Plans submitted for controversial Godley Green garden village project for 2,150 homes in the countryside

By Charlotte Green

Plans for the controversial Godley Green garden village which would see more than 2,000 homes built in the countryside have been submitted.

Speaking at a meeting of Tameside’s full council on Wednesday night, council leader Brenda Warrington revealed the first step had been taken in turning the proposals from ‘ambition to reality’.

Coun Warrington said the proposed site would only cover 2.5pc of the borough’s green belt and half the site had been earmarked for ‘green infrastructure’.

If approved the huge development would generate £9m in income for the council, chiefs say.

However a petition against the garden village plans has been so far signed by more than 4,200 people.

A planning application has now been lodged with the council’s planning department for the site, which is open green belt land to the north of Mottram Old Road.

It had been proposed that 2,350 homes would be built under the Greater Manchester Spatial Framework, now the ‘Places for Everyone’ plan.

However the plans submitted are for 200 dwellings fewer, with 2,150 properties to be split across two villages, divided by Godley Brook.

Alongside the planning application, bosses are working to develop education capacity to serve the residents of the new homes.

“While more secondary school places would be required in the early stages of the development to mitigate the impact of Godley Green, additional primary school capacity will not be required until the work is near completion,” Coun Warrington said.

“To that end we are in talks with Alder High School about a significant expansion of their facilities and an entirely new one form primary school has been earmarked for construction within the development.”

It is also intended that there is a ten per cent gain in biodiversity across the whole site ‘if possible’, councillors were told.

Coun Warrington said they were committed to retaining and ‘enhancing’ Brookfold Wood and Werneth Brook, the sites that contain ancient woodland and sites of biological importance.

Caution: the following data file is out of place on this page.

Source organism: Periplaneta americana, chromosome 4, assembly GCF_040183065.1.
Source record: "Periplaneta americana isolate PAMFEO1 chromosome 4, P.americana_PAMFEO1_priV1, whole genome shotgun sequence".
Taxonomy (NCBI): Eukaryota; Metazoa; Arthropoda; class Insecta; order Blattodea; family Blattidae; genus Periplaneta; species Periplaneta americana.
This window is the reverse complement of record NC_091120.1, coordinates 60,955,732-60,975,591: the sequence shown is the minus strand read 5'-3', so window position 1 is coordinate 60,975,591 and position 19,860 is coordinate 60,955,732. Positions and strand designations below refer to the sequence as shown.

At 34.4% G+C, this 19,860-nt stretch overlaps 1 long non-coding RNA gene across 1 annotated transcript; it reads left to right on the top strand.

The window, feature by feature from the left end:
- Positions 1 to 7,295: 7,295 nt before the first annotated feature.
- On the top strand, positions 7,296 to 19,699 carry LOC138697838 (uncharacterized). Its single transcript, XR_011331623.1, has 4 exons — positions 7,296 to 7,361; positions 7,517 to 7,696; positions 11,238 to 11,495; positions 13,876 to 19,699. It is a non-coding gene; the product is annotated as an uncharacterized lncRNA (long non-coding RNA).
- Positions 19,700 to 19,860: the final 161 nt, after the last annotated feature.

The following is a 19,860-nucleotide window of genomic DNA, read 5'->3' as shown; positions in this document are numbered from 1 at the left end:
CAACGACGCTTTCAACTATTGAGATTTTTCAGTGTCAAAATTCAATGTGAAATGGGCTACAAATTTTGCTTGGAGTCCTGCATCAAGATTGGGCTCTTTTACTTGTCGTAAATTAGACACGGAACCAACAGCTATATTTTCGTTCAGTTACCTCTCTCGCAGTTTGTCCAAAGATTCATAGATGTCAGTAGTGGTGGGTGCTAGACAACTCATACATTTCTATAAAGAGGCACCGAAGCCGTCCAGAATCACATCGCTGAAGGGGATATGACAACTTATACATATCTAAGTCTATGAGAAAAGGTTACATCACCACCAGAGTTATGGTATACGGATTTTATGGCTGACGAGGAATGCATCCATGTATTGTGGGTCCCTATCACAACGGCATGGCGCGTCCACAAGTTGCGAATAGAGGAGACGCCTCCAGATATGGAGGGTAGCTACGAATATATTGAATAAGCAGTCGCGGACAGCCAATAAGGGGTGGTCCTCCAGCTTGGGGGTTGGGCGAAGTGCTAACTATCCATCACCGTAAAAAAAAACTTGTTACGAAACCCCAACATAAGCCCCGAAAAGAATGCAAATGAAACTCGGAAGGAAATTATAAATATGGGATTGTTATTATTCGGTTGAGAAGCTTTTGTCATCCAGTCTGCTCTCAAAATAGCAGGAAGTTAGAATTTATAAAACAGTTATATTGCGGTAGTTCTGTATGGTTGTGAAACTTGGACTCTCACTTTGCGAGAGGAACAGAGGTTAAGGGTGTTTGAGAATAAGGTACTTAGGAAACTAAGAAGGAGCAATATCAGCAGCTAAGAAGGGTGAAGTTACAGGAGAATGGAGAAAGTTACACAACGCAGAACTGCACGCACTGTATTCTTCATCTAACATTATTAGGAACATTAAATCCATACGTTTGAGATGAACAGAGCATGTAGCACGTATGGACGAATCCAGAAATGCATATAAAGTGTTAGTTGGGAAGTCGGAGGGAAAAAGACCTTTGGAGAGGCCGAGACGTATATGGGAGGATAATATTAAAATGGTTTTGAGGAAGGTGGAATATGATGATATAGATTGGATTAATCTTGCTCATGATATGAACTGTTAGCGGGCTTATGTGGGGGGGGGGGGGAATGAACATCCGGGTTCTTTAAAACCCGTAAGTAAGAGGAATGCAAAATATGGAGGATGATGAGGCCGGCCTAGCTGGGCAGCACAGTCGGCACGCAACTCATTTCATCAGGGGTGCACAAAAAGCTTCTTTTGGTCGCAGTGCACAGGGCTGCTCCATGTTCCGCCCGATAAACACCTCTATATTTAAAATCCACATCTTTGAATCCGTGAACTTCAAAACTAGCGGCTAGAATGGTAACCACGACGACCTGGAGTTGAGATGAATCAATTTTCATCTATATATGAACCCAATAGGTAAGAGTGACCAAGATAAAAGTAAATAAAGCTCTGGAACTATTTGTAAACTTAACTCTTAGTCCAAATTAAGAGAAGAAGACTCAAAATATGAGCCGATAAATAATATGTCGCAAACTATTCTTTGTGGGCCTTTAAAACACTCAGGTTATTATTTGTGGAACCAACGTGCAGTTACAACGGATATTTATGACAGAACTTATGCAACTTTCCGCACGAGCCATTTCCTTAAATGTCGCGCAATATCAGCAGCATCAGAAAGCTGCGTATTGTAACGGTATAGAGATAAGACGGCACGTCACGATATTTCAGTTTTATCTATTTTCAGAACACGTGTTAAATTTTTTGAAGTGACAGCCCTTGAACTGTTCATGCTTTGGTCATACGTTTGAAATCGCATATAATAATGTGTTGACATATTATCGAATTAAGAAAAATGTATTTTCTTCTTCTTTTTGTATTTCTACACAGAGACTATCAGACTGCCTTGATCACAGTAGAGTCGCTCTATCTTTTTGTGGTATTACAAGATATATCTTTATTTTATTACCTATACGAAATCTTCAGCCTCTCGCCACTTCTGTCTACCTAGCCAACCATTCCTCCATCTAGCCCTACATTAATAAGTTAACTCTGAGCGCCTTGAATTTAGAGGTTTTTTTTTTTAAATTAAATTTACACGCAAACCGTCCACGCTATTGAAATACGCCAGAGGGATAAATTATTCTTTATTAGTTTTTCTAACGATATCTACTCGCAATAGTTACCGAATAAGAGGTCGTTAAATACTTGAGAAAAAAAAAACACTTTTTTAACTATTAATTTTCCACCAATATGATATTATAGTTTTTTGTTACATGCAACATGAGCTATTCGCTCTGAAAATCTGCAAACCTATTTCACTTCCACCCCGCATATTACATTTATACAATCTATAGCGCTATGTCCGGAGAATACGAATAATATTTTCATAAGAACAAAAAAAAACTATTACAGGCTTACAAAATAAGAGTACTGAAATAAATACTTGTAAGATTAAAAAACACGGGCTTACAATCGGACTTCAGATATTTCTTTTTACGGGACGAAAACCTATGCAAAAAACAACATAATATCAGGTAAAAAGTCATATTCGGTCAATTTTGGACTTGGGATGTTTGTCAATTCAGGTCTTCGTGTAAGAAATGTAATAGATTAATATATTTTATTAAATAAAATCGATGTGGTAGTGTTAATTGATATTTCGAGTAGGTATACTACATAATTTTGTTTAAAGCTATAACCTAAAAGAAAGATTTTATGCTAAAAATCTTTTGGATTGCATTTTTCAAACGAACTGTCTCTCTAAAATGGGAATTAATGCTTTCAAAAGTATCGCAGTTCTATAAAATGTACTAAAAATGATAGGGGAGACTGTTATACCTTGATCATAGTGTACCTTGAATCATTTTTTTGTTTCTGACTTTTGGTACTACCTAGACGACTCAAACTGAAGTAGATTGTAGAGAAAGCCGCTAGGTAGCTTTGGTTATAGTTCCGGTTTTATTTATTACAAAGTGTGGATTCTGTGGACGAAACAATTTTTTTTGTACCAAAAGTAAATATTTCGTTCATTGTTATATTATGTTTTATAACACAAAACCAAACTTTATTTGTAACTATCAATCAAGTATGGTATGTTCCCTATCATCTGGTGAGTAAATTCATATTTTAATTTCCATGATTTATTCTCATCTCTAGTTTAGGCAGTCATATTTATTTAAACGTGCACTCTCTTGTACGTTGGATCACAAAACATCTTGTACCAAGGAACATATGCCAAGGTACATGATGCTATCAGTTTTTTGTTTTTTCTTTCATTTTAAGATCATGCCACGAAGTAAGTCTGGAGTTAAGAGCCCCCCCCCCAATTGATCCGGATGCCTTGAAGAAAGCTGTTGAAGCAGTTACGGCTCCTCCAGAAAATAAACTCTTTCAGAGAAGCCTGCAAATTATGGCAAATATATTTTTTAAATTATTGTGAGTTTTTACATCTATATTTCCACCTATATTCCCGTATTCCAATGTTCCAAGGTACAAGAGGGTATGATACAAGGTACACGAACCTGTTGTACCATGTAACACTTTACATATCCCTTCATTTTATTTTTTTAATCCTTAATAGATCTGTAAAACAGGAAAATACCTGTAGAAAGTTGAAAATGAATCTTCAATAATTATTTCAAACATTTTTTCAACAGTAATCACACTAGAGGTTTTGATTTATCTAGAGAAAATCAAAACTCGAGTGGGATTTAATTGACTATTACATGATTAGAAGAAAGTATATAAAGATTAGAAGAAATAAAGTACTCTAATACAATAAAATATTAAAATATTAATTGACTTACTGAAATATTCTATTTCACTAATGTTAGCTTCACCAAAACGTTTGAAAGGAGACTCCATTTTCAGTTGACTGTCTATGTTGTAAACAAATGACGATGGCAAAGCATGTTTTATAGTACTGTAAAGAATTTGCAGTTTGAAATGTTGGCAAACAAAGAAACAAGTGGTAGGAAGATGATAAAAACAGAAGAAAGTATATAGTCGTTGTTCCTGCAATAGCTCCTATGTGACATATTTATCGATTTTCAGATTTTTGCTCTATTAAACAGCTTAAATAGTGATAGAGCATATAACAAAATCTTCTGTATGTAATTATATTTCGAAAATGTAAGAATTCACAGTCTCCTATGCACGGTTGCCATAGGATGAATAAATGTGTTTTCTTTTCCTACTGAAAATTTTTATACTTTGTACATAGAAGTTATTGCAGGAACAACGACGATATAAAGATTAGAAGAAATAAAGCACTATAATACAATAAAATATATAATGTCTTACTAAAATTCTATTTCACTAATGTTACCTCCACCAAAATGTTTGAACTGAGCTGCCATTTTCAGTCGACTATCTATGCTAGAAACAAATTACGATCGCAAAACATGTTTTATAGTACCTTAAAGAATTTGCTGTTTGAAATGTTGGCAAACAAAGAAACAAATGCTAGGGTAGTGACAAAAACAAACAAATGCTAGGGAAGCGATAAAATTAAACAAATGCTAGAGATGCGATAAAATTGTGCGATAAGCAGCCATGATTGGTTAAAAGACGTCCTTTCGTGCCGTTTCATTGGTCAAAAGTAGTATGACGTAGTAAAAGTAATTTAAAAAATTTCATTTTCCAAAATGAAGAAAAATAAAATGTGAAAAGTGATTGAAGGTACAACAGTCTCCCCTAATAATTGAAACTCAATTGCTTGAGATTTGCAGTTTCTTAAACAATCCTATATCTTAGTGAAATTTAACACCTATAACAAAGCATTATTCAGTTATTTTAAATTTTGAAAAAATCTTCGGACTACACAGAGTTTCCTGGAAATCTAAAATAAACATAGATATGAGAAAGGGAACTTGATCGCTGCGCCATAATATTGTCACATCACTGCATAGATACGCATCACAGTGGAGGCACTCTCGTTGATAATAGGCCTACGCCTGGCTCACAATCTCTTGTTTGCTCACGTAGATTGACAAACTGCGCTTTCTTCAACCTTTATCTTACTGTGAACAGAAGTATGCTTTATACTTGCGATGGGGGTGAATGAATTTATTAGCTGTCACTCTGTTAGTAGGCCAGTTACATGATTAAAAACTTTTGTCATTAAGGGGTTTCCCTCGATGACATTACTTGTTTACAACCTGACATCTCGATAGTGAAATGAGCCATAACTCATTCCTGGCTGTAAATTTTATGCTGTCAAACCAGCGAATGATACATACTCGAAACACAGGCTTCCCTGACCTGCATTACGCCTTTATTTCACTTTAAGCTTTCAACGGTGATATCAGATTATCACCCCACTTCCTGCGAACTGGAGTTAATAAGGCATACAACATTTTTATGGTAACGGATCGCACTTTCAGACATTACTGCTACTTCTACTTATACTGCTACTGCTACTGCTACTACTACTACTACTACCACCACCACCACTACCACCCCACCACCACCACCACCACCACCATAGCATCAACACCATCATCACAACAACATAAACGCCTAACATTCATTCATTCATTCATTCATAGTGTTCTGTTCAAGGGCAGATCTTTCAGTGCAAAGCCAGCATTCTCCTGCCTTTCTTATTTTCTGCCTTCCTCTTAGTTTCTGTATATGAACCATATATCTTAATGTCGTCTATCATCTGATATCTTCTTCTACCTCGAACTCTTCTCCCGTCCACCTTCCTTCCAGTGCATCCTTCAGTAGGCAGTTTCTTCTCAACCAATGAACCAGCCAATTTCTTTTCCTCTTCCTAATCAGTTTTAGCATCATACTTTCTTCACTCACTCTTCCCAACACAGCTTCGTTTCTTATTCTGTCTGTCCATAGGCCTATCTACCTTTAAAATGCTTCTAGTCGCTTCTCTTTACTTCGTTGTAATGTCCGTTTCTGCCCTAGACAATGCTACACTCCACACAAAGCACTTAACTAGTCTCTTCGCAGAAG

Across the whole site 75pc of mature trees would be retained and eight of the 11 ponds would be kept.

One bat box per ten houses and two barn owl boxes would also be provided.

Councillor Warrington said that more than 350 people took part in consultation events about the development proposals.

“Through these discussions we’ve developed a clear picture of the hopes, aspirations and yes, of course the concerns also of some of our residents,” she told members.

Save Tameside Green Belt campaigners Claire Elliott (front), Emma Galley, Alan French and Susan Hartley want to protect Godley Green from development (Vincent Cole)

“Many asked why we had chosen not to develop brownfield land in Tameside first.”

Coun Warrington said that the council’s strategic housing assessment had found there was no site in the borough that could accommodate the project ‘on the scale of Godley Green’.

She added: “All of the brownfield sites in the borough combined would still be insufficient to meet our projected housing need that has been set by the government.”

Homes England has supported the project with a £10m grant, which would have a minimum of 15pc affordable housing provision.

The indicative proposals are for 1,250 dwellings in the west and 900 homes in the east of the site.

The western village would comprise of a local centre, education and sports provision cluster, whilst the eastern village would include a centre with a community hall and cycle hub , a ‘multi-user’ bridge connection to Hattersley, and sports complex to the south of Mottram Old Road.

Coun Warrington said: “The Godley Green garden village will stand as an example for others in Greater Manchester, and across the country, for how to deliver the right homes in the right places, using the right methods.

“It will foster inclusive growth and expand opportunity, not just within the development itself but in Hyde, Hattersley and beyond.

“And as well as over 2,000 new homes, a proportion of which will be ring-fenced for affordable rent or purchase, the construction process itself will deliver £25m growth value added and 550 high quality jobs per year for the next decade and a half.

“Once completed the £9m windfall from additional council tax, business rates and new homes bonus will also provide a much needed funding boost to services across the borough.”

Even if the plans are approved by the council’s planning committee, they will then go to the Secretary of State who will make the final decision on whether to allow it to go ahead.

The application is being validated by the planning team before being made public on the council’s website, which could take several weeks.

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